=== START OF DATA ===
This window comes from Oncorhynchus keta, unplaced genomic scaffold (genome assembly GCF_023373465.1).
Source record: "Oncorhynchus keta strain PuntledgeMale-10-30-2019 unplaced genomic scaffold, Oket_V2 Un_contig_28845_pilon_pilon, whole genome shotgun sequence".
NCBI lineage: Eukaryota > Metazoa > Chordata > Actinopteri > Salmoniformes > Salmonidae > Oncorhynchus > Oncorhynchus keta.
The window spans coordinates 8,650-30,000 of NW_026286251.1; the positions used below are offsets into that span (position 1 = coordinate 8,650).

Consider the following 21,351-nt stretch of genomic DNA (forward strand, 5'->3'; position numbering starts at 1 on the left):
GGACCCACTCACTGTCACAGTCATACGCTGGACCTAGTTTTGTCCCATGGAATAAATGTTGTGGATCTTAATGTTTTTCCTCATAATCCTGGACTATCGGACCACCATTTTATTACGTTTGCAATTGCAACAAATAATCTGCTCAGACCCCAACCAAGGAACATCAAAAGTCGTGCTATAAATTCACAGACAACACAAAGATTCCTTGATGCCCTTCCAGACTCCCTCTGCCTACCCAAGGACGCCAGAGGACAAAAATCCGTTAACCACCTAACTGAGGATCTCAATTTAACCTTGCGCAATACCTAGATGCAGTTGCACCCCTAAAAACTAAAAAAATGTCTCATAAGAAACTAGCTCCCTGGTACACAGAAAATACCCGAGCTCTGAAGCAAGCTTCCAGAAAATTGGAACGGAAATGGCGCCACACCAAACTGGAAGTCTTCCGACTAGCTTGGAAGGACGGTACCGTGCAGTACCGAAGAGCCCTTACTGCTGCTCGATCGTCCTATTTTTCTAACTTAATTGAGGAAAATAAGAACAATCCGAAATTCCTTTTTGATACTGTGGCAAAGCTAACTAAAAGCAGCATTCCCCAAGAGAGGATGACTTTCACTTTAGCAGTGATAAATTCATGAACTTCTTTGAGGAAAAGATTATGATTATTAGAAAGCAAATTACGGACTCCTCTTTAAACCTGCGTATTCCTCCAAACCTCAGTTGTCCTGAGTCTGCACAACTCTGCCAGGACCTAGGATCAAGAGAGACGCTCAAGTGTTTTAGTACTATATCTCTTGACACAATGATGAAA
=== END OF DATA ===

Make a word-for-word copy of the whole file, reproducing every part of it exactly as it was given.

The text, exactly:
This window comes from Oncorhynchus keta, unplaced genomic scaffold (genome assembly GCF_023373465.1).
Source record: "Oncorhynchus keta strain PuntledgeMale-10-30-2019 unplaced genomic scaffold, Oket_V2 Un_contig_28845_pilon_pilon, whole genome shotgun sequence".
NCBI lineage: Eukaryota > Metazoa > Chordata > Actinopteri > Salmoniformes > Salmonidae > Oncorhynchus > Oncorhynchus keta.
The window spans coordinates 8,650-30,000 of NW_026286251.1; the positions used below are offsets into that span (position 1 = coordinate 8,650).

Consider the following 21,351-nt stretch of genomic DNA (forward strand, 5'->3'; position numbering starts at 1 on the left):
GGACCCACTCACTGTCACAGTCATACGCTGGACCTAGTTTTGTCCCATGGAATAAATGTTGTGGATCTTAATGTTTTTCCTCATAATCCTGGACTATCGGACCACCATTTTATTACGTTTGCAATTGCAACAAATAATCTGCTCAGACCCCAACCAAGGAACATCAAAAGTCGTGCTATAAATTCACAGACAACACAAAGATTCCTTGATGCCCTTCCAGACTCCCTCTGCCTACCCAAGGACGCCAGAGGACAAAAATCCGTTAACCACCTAACTGAGGATCTCAATTTAACCTTGCGCAATACCTAGATGCAGTTGCACCCCTAAAAACTAAAAAAATGTCTCATAAGAAACTAGCTCCCTGGTACACAGAAAATACCCGAGCTCTGAAGCAAGCTTCCAGAAAATTGGAACGGAAATGGCGCCACACCAAACTGGAAGTCTTCCGACTAGCTTGGAAGGACGGTACCGTGCAGTACCGAAGAGCCCTTACTGCTGCTCGATCGTCCTATTTTTCTAACTTAATTGAGGAAAATAAGAACAATCCGAAATTCCTTTTTGATACTGTGGCAAAGCTAACTAAAAGCAGCATTCCCCAAGAGAGGATGACTTTCACTTTAGCAGTGATAAATTCATGAACTTCTTTGAGGAAAAGATTATGATTATTAGAAAGCAAATTACGGACTCCTCTTTAAACCTGCGTATTCCTCCAAACCTCAGTTGTCCTGAGTCTGCACAACTCTGCCAGGACCTAGGATCAAGAGAGACGCTCAAGTGTTTTAGTACTATATCTCTTGACACAATGATGAAA